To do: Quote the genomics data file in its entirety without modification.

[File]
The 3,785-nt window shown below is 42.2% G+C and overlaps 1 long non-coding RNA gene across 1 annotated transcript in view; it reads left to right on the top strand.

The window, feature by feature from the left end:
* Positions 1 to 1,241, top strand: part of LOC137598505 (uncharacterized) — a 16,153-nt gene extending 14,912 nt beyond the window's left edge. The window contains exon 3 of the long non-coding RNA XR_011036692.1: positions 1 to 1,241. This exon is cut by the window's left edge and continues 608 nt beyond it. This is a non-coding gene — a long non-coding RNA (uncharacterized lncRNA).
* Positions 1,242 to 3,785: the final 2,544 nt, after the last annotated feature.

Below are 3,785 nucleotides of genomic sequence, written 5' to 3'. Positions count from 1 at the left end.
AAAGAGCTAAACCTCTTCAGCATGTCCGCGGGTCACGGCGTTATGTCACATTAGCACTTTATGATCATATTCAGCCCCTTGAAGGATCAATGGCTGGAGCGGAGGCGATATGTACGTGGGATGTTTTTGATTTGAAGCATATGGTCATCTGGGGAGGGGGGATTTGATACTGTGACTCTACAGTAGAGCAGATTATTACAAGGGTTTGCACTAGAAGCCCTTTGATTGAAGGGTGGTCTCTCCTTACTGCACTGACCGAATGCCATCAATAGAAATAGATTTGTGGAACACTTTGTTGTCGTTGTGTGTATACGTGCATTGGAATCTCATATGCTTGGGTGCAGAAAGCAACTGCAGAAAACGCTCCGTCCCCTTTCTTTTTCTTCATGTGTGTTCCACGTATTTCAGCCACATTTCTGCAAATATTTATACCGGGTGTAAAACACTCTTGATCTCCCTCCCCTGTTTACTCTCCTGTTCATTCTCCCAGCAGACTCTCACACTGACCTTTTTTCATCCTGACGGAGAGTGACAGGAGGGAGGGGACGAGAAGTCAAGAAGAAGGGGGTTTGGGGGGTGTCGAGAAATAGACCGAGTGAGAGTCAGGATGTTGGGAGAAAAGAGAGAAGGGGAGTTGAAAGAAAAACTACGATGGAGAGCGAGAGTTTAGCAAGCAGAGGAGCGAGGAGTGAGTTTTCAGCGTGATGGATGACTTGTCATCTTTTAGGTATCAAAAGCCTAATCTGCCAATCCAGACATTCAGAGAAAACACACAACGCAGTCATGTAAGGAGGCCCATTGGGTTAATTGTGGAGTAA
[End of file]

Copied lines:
The 3,785-nt window shown below is 42.2% G+C and overlaps 1 long non-coding RNA gene across 1 annotated transcript in view; it reads left to right on the top strand.

The window, feature by feature from the left end:
* Positions 1 to 1,241, top strand: part of LOC137598505 (uncharacterized) — a 16,153-nt gene extending 14,912 nt beyond the window's left edge. The window contains exon 3 of the long non-coding RNA XR_011036692.1: positions 1 to 1,241. This exon is cut by the window's left edge and continues 608 nt beyond it. This is a non-coding gene — a long non-coding RNA (uncharacterized lncRNA).
* Positions 1,242 to 3,785: the final 2,544 nt, after the last annotated feature.

Below are 3,785 nucleotides of genomic sequence, written 5' to 3'. Positions count from 1 at the left end.
AAAGAGCTAAACCTCTTCAGCATGTCCGCGGGTCACGGCGTTATGTCACATTAGCACTTTATGATCATATTCAGCCCCTTGAAGGATCAATGGCTGGAGCGGAGGCGATATGTACGTGGGATGTTTTTGATTTGAAGCATATGGTCATCTGGGGAGGGGGGATTTGATACTGTGACTCTACAGTAGAGCAGATTATTACAAGGGTTTGCACTAGAAGCCCTTTGATTGAAGGGTGGTCTCTCCTTACTGCACTGACCGAATGCCATCAATAGAAATAGATTTGTGGAACACTTTGTTGTCGTTGTGTGTATACGTGCATTGGAATCTCATATGCTTGGGTGCAGAAAGCAACTGCAGAAAACGCTCCGTCCCCTTTCTTTTTCTTCATGTGTGTTCCACGTATTTCAGCCACATTTCTGCAAATATTTATACCGGGTGTAAAACACTCTTGATCTCCCTCCCCTGTTTACTCTCCTGTTCATTCTCCCAGCAGACTCTCACACTGACCTTTTTTCATCCTGACGGAGAGTGACAGGAGGGAGGGGACGAGAAGTCAAGAAGAAGGGGGTTTGGGGGGTGTCGAGAAATAGACCGAGTGAGAGTCAGGATGTTGGGAGAAAAGAGAGAAGGGGAGTTGAAAGAAAAACTACGATGGAGAGCGAGAGTTTAGCAAGCAGAGGAGCGAGGAGTGAGTTTTCAGCGTGATGGATGACTTGTCATCTTTTAGGTATCAAAAGCCTAATCTGCCAATCCAGACATTCAGAGAAAACACACAACGCAGTCATGTAAGGAGGCCCATTGGGTTAATTGTGGAGTAA